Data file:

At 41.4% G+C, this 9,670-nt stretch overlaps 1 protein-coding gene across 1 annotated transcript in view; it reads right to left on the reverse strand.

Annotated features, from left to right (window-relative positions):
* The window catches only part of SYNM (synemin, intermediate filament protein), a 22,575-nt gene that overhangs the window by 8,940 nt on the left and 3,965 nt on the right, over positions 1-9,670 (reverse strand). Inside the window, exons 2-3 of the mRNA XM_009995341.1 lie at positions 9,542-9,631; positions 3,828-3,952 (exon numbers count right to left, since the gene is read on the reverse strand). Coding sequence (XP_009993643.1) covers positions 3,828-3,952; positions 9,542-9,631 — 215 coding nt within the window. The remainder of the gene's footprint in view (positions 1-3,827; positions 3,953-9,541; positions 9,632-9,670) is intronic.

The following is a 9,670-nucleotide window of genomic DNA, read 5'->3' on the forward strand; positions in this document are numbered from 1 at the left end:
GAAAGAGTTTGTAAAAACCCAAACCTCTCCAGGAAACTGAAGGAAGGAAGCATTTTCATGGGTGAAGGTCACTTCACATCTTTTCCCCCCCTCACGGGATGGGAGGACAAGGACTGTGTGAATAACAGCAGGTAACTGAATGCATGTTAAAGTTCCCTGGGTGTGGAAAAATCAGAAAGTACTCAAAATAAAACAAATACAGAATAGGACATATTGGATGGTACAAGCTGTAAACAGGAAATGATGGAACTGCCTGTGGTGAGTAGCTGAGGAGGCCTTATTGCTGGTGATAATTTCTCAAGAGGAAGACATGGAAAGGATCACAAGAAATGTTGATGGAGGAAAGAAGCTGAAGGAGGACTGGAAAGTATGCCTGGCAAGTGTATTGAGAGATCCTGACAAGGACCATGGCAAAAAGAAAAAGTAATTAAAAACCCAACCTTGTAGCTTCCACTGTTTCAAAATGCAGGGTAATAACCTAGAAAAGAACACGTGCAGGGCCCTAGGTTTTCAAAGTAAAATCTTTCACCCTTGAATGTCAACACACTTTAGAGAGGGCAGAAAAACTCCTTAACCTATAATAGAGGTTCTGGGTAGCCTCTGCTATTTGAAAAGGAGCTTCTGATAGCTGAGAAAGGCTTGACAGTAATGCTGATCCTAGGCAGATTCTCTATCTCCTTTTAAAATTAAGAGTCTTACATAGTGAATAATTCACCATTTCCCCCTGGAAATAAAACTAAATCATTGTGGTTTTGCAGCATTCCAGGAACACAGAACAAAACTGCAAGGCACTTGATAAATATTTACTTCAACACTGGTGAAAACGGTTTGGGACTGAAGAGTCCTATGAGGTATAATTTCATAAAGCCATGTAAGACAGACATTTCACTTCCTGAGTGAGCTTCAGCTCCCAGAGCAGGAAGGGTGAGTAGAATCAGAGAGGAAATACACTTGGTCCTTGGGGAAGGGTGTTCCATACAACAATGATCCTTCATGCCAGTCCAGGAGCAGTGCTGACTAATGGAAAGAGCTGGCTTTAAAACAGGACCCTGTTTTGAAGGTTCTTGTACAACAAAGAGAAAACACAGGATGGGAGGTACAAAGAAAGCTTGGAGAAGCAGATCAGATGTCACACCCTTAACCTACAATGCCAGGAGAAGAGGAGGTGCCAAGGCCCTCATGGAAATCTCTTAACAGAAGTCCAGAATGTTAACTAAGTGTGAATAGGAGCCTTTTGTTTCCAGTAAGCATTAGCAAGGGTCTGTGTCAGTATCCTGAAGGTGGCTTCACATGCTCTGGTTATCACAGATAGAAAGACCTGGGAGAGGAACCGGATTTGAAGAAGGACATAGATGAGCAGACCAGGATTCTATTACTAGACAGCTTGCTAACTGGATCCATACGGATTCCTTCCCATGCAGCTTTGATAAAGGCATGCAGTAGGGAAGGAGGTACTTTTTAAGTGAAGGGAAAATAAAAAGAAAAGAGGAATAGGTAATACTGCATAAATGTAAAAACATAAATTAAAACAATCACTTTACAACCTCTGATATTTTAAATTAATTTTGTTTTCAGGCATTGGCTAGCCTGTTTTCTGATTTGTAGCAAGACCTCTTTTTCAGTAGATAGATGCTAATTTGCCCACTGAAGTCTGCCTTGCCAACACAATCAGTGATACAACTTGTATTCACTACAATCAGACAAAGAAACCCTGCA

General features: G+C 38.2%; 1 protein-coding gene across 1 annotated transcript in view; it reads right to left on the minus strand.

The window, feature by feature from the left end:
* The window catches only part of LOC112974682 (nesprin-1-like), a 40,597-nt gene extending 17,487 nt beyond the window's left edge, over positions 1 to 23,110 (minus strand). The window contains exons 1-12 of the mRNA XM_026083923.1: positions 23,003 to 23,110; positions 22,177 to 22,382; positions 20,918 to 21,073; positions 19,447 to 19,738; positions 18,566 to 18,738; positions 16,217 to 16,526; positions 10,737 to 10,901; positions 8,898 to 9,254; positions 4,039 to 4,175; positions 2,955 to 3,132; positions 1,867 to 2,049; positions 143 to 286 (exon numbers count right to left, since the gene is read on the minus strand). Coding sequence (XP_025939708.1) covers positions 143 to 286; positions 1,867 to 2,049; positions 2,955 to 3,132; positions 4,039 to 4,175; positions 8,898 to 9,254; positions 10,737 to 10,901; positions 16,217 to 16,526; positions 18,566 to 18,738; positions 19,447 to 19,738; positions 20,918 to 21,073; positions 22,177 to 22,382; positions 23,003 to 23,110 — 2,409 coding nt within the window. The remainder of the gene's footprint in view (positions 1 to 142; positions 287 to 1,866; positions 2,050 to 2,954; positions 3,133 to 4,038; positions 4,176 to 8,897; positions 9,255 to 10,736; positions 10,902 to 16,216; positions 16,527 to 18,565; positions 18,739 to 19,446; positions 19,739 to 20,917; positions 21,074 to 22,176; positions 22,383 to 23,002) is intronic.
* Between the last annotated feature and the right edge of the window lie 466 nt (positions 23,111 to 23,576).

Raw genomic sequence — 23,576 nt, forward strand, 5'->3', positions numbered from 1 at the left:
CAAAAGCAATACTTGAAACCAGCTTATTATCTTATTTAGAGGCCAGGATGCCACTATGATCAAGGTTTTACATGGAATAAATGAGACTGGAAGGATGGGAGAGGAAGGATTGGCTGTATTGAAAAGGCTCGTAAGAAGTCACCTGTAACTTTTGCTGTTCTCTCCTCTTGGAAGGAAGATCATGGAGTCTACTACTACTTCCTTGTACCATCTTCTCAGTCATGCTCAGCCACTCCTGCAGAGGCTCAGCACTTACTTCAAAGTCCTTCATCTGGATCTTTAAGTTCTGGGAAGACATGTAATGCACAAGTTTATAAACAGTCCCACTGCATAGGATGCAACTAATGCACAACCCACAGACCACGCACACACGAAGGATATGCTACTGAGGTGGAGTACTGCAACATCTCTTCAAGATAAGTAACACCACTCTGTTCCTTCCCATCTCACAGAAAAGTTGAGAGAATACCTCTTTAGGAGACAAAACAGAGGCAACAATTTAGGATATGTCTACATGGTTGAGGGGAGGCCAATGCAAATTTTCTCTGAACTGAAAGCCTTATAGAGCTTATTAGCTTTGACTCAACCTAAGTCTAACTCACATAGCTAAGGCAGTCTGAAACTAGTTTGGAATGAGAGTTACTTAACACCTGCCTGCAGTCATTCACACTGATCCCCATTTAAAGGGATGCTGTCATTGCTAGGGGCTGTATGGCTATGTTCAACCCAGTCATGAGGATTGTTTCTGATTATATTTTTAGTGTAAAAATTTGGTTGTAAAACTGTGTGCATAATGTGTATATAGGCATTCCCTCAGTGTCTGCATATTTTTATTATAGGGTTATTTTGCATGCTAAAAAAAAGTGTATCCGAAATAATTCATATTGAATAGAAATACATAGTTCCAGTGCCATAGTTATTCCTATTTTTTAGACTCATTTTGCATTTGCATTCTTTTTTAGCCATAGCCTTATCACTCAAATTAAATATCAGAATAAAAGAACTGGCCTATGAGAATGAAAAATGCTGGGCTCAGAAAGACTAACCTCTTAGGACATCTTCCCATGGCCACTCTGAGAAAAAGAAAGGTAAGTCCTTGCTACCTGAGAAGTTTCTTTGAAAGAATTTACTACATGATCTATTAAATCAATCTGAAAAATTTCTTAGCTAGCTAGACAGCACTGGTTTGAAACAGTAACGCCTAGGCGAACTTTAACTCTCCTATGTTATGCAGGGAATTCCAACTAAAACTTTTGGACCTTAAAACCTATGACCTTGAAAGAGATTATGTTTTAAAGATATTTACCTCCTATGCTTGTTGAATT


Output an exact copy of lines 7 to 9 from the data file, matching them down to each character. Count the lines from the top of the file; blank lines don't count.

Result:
The window, feature by feature from the left end:
* The window catches only part of LOC112974682 (nesprin-1-like), a 40,597-nt gene extending 17,487 nt beyond the window's left edge, over positions 1 to 23,110 (minus strand). The window contains exons 1-12 of the mRNA XM_026083923.1: positions 23,003 to 23,110; positions 22,177 to 22,382; positions 20,918 to 21,073; positions 19,447 to 19,738; positions 18,566 to 18,738; positions 16,217 to 16,526; positions 10,737 to 10,901; positions 8,898 to 9,254; positions 4,039 to 4,175; positions 2,955 to 3,132; positions 1,867 to 2,049; positions 143 to 286 (exon numbers count right to left, since the gene is read on the minus strand). Coding sequence (XP_025939708.1) covers positions 143 to 286; positions 1,867 to 2,049; positions 2,955 to 3,132; positions 4,039 to 4,175; positions 8,898 to 9,254; positions 10,737 to 10,901; positions 16,217 to 16,526; positions 18,566 to 18,738; positions 19,447 to 19,738; positions 20,918 to 21,073; positions 22,177 to 22,382; positions 23,003 to 23,110 — 2,409 coding nt within the window. The remainder of the gene's footprint in view (positions 1 to 142; positions 287 to 1,866; positions 2,050 to 2,954; positions 3,133 to 4,038; positions 4,176 to 8,897; positions 9,255 to 10,736; positions 10,902 to 16,216; positions 16,527 to 18,565; positions 18,739 to 19,446; positions 19,739 to 20,917; positions 21,074 to 22,176; positions 22,383 to 23,002) is intronic.
* Between the last annotated feature and the right edge of the window lie 466 nt (positions 23,111 to 23,576).